Herbs are so easy to grow, add so much flavor to everyday meals, and can be very easy to preserve for your spice cabinet. But are you using these five tips for storing dried herbs to keep your herbs safe for long-term food storage?
I used to be like you. I stored my herbs in those little plastic sacks from the cheap herb and spice section. Or I wouldn't bother checking the freshness of jars of herbs only to find some four years later that had no smell.
But I learned. I learned that there is a better way. A better way for all of us that will make our dishes taste better, our pantries stocked longer, and our pocketbooks happier.
Can I share that good news with you now?
5 Tips for Storing Dried Herbs
1. Dry Herbs Low and Slow
Yes, this is an actual step in how to dry herbs, but it's integral in storing later.
Herbs contain an abundance of nutrients that are not happy with heat. In fact, heat can break down not only the nutrients but also the color of your herbs.
So choose to dehydrate at 95F, hang dry, tray dry, or one of these options for drying without using much heat.
While drying in the oven is an option, I really don't recommend drying in the microwave.
Tips for drying in the oven
- Set your oven at it's lowest temperature, then crack the door with a wooden spoon. Please make sure no children or those with mobility issues will be impacted by an open oven door.
- Set your herbs on drying racks, turn on your oven light and allow to sit overnight.
- Use your pilot light only.
Tips for Air Drying
- Bundle up heartier herbs and hang in a cool dark place with air movement.
- For more delicate herbs like parsley, basil, and mints, you can place inside of a paper bag. Make sure to leave a few holes in the sides of the bags to allow air flow. The bag will help catch any leaves and/or seeds from dropping away.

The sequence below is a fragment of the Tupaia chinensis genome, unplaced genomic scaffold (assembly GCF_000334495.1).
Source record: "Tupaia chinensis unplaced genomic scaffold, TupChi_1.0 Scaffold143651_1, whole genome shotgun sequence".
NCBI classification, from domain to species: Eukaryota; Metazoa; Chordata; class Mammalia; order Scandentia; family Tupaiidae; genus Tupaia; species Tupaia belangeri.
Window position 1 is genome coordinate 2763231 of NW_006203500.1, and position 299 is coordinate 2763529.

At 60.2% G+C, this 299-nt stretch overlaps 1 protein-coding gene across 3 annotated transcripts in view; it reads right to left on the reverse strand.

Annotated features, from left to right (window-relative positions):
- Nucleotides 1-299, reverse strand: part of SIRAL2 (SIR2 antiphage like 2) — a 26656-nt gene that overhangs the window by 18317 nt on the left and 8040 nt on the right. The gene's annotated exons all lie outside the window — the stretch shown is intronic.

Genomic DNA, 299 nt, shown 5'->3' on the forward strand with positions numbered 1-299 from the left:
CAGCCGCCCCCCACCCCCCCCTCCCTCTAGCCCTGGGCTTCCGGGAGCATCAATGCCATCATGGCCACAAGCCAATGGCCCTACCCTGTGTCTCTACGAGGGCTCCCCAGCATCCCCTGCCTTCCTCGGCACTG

- Drying in paper bags can help protect from dust if you live in a particularly dusty area.
- Place the more delicate herb leaves on paper towels, and layer up to five layers to dry
2. Store Dried Herbs Whole
We are so used to purchasing herbs as crushed in the store, that we are storing them that way, even when we grow and dry them ourselves. But as with spices, herbs can lose their flavor faster with more surface exposure. So dry your herbs, but store them whole in vacuum sealed jars. Crush only what you'll need for the next few days or weeks, depending on how fast you go through that particular herb.
3. Herbs Can Last Longer than Six Months
Are you throwing out your dried herbs too soon?
The industry puts an expiration date of six months on dried herbs. But how do you know when to actually start that six-month clock? From the moment that the herb was harvested (which may have been a year or two ago), or the moment you purchased it?
TIP ► Test your herb freshness:
Crush some of your herb between your fingers or in the palm of your hand. If you can...
- easily identify the herb smell, it's still worth using!
- mostly identify the herb, you can still use it by crushing it more, and doubling the amount you use in the dish to bring the same flavor.